The economic meltdown of 2007 and 2008 had a grave impact, not just on Europe and the USA but on the whole world, and it’s a meltdown from which the world has still not recovered. Bulgaria, Romania and Croatia, which had recently joined the EU in the hope of getting richer, suffered badly but not as badly as Greece. Greece’s woes were made worse in 2015 by a tidal wave of migrants fleeing the fighting in Syria. Italy’s problems were likewise worsened by waves of migrants fleeing the anarchy in Libya.

David Cameron’s decision to hold a referendum on the UK’s membership of the EU in February was welcomed by everybody for and against the EU. But he was doing deals with Brussels to get special status in the Union for the UK (whatever that means) and he was really seeking approval from the public and to appease his opponents within the Conservative Party.

As March, April and May went on, the campaigning intensified, with the Leave and the Remain camps blowing volumes of hot air about their respective causes. But people’s perspectives on the referendum were blurred by the constant sensational headlines that were splashed across the tabloid papers. The worst of them came from the Remain campaign with David Cameron and Chancellor of the Exchequer George Osborne adding to it. Unemployment will rise, prices will skyrocket, no more money for the NHS or other social services, Britain will lose vital foreign investment, Britain will lose its influence in the world…

Countless business leaders tried to sway the electorate to remain, but the majority of people could see these men had a vested interest in staying in the EU and didn’t care a bean about the ordinary folk. US President Barack Obama didn’t do much better in trying to influence voters to remain. He was told quite bluntly to mind his own business. Former Prime Ministers Sir John Major from the Conservative side and Labour’s Tony Blair united to tell the people that everybody of every political persuasion would be better off in the EU.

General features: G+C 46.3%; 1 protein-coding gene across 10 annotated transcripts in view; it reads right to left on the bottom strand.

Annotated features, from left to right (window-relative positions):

But their combined efforts (and by that I mean coercion, scaremongering and bullying) all came to nothing. In the early hours of Friday June 24th the final results were confirmed. 48.1% voted to remain in the EU, 51.9% voted to leave.

The greatest loser here is David Cameron. What started out as a ruse to get the whole of the Conservative Party on his side and silence the Euro-sceptics has blown up in his face and culminated in his resignation as Prime Minister. Jeremy Corbyn, the leader of the Labour Party, is also under pressure to step down for not backing the Remain campaign vigorously enough. Nicola Sturgeon, the First Minister of Scotland and leader of the Scottish National Party, is calling for a second referendum on Scottish independence. Germany’s Chancellor Angela Merkel and France’s President François Hollande both say it’s a sad day for us all and the faceless brigade in Brussels say that the British had better make their exit from the EU fast. Oh, and Spain still wants Gibraltar back.

As for Northern Ireland, leaving the EU will impact on relations with the Irish Republic, but there won’t be a return to the stringent border controls that existed during the Troubles.

It will be interesting to see how things pan out, especially with the remaining twenty-seven member states of the EU. There are many elements in those countries, especially in Greece, France, the Netherlands and Sweden, who are calling for a referendum in their own countries.

As for me, it remains to be seen how Brexit will affect me. I’ve lived all my life in the United Kingdom and the only other EU member state I’ve ever visited is the Irish Republic. I have no contacts in any other EU state and I have no plans to go abroad. I’m as clueless as anyone about what the future outside the EU will hold. All I can do is keep living and hope for the best.

“Savoir se libérer n’est rien; l’ardu, c’est savoir être libre.”
André Gide